With less than 30 days remaining before the new year, federal agencies are predicting only minor disruptions.
The U.S. government is focusing on contingency planning to deal with potential malfunctions that could threaten operations at the onset of 2000. Agencies have been tasked with developing business continuity and contingency plans, many of which were tested this fall for year 2000 durability. Even organizations that are believed to be 100 percent compliant are establishing procedures to ensure that their core business procedures are not halted unexpectedly. This includes creating backup plans and determining key decision makers in the event of an operation shutdown.
Organizations within the federal government have spent months and even years fixing systems to make them year 2000 (Y2K) compliant. They have been tweaking technology that has a two-digit date system to prevent it from reading 00 as 1900. However, this is not enough, according to proponents of contingency plan development. The government must also be prepared to function on alternative plans should something go wrong with their internal systems or operations.
Both the General Accounting Office and the Office of Management and Budget asked agencies to produce contingency plans to deal with potential problems that can result from the Y2K turnover. The President’s Council on Year 2000 Conversion has recognized the importance of planning for the “what-if” scenarios, and the call for contingency plans has stretched beyond just the executive branch to include the legislative bodies as well. The U.S. House of Representatives’ subcommittee on government, management, information and technology has periodically graded government organizations based in part on an organization’s level of planning to back up its operations into the year 2000. This extends beyond just the federal government. Some state and local governments have turned their attention to contingency planning, and some are working with the federal government to pursue their plans.
According to government officials, there are two types of contingency plans: system and operational. The system contingency plan focuses on a system failure, while the operational contingency plan identifies alternative procedures for the continuity of basic mission-critical operations. Plans must address both the operations within their organization that could fail as well as the operations of outside entities that could disrupt their systems or operations.
Many agency officials say they have been incorporating business continuity and contingency plans into their Y2K efforts for some time. Some officials point out that it is a normal business function to establish this type of plan regardless of the new year. But given the problems that could occur, most believe it is better to establish a plan to counteract the possible outcomes.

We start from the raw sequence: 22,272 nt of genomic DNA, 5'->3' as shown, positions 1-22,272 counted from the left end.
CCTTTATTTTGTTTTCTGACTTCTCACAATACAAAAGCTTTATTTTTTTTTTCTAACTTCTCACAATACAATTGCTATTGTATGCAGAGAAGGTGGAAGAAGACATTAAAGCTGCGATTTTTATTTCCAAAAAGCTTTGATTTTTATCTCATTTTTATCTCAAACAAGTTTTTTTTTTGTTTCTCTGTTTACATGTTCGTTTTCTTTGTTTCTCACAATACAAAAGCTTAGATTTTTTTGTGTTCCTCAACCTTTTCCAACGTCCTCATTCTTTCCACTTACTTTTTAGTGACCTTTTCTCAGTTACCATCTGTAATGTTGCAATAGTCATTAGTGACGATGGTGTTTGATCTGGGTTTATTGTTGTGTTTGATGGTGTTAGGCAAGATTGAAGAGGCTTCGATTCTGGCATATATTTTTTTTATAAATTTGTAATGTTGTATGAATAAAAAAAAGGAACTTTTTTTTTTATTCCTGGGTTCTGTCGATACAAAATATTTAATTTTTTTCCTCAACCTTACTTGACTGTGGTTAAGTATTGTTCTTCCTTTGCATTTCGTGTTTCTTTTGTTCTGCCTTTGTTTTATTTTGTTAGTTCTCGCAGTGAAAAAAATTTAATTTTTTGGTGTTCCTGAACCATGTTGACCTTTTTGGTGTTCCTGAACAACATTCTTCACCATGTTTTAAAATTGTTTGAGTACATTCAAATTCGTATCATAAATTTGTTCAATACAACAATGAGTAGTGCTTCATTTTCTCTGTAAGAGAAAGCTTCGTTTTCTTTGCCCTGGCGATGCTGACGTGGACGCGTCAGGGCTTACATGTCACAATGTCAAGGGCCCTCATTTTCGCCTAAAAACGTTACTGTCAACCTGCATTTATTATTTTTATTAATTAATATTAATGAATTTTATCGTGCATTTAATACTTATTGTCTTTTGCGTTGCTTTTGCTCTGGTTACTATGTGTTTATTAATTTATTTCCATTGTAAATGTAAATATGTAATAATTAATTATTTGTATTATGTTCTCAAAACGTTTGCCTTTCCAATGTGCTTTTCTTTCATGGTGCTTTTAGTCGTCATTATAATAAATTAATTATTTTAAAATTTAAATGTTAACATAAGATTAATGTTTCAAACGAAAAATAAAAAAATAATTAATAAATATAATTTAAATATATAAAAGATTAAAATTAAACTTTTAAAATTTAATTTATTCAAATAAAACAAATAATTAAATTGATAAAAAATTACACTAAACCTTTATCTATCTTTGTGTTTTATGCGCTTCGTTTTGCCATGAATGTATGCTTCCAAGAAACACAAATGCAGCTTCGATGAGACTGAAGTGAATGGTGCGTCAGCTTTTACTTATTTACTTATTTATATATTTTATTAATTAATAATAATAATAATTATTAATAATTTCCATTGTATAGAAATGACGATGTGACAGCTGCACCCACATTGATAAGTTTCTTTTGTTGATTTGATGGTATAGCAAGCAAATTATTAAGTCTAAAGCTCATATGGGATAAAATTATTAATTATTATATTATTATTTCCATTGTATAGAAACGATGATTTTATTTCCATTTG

The Social Security Administration (SSA) has been leading the Y2K effort almost from the beginning. This agency has more than 300 mission-critical systems and has received top grades on Y2K preparation from the House subcommittee. The SSA has established a business continuity and contingency intercomponent planning team to develop contingency plans for the SSA in case its business operations are threatened in the new year. The team decided that contingency plans for local SSA offices were needed to guarantee SSA component operations.
SSA offers its contingency plan on the World Wide Web as a model to other departments and agencies. “SSA’s year 2000 business continuity and contingency plan will prepare the agency to avoid a crisis that could result if its automated systems are unable to recognize year 2000 dates,” the report contends.
One section of the administration’s plan contains a matrix to clearly delineate core business processes and the necessary steps to ensure that those processes continue into 2000. The matrix specifically identifies the systems used to support the business operations and defines possible risks and threats particular to those operations. A contingency and triggers section in the matrix outlines the event that sets the plan in motion. It establishes a plan of action and names those responsible to correct any Y2K-related problems. SSA officials regard this matrix as the core of the agency’s contingency plan.
Results released in November 1998 from the House committee’s survey showed the Department of Energy (DOE) at the other end of the grading scale. It earned an “F” when first evaluated. Recently, a major campaign was established within the department to encourage Y2K compliance. DOE Chief Information Officer John Gilligan has put increased emphasis on fixing the department’s 420 systems and readiness has shot upward.